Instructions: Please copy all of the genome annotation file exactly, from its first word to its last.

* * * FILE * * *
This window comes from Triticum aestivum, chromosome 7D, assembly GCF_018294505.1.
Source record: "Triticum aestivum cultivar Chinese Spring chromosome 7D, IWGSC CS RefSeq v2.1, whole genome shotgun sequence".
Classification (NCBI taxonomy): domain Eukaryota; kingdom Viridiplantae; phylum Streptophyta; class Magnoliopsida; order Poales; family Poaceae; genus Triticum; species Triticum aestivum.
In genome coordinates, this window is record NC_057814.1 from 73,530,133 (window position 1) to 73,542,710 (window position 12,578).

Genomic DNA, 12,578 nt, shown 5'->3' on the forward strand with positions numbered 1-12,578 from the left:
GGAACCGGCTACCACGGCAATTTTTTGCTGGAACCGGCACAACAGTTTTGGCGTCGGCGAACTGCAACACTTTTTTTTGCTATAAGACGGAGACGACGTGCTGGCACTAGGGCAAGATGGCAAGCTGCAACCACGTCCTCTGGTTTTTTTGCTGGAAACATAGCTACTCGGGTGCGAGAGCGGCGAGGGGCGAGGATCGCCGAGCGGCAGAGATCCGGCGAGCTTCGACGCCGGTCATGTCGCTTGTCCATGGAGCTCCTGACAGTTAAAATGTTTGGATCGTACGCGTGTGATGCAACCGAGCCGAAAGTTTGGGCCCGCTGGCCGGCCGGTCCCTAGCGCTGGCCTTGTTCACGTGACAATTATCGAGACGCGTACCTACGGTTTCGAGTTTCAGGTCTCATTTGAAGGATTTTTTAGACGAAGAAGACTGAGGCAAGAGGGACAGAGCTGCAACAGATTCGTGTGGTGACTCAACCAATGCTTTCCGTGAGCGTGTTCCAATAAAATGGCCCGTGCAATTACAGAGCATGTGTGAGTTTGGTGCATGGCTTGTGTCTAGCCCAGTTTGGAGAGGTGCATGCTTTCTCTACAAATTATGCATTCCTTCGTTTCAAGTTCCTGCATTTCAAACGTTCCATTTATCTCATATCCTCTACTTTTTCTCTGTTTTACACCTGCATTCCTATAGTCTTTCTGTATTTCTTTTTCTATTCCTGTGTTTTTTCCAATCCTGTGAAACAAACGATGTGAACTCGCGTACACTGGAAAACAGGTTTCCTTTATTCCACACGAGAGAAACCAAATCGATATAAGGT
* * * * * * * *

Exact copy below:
This window comes from Triticum aestivum, chromosome 7D, assembly GCF_018294505.1.
Source record: "Triticum aestivum cultivar Chinese Spring chromosome 7D, IWGSC CS RefSeq v2.1, whole genome shotgun sequence".
Classification (NCBI taxonomy): domain Eukaryota; kingdom Viridiplantae; phylum Streptophyta; class Magnoliopsida; order Poales; family Poaceae; genus Triticum; species Triticum aestivum.
In genome coordinates, this window is record NC_057814.1 from 73,530,133 (window position 1) to 73,542,710 (window position 12,578).

Genomic DNA, 12,578 nt, shown 5'->3' on the forward strand with positions numbered 1-12,578 from the left:
GGAACCGGCTACCACGGCAATTTTTTGCTGGAACCGGCACAACAGTTTTGGCGTCGGCGAACTGCAACACTTTTTTTTGCTATAAGACGGAGACGACGTGCTGGCACTAGGGCAAGATGGCAAGCTGCAACCACGTCCTCTGGTTTTTTTGCTGGAAACATAGCTACTCGGGTGCGAGAGCGGCGAGGGGCGAGGATCGCCGAGCGGCAGAGATCCGGCGAGCTTCGACGCCGGTCATGTCGCTTGTCCATGGAGCTCCTGACAGTTAAAATGTTTGGATCGTACGCGTGTGATGCAACCGAGCCGAAAGTTTGGGCCCGCTGGCCGGCCGGTCCCTAGCGCTGGCCTTGTTCACGTGACAATTATCGAGACGCGTACCTACGGTTTCGAGTTTCAGGTCTCATTTGAAGGATTTTTTAGACGAAGAAGACTGAGGCAAGAGGGACAGAGCTGCAACAGATTCGTGTGGTGACTCAACCAATGCTTTCCGTGAGCGTGTTCCAATAAAATGGCCCGTGCAATTACAGAGCATGTGTGAGTTTGGTGCATGGCTTGTGTCTAGCCCAGTTTGGAGAGGTGCATGCTTTCTCTACAAATTATGCATTCCTTCGTTTCAAGTTCCTGCATTTCAAACGTTCCATTTATCTCATATCCTCTACTTTTTCTCTGTTTTACACCTGCATTCCTATAGTCTTTCTGTATTTCTTTTTCTATTCCTGTGTTTTTTCCAATCCTGTGAAACAAACGATGTGAACTCGCGTACACTGGAAAACAGGTTTCCTTTATTCCACACGAGAGAAACCAAATCGATATAAGGT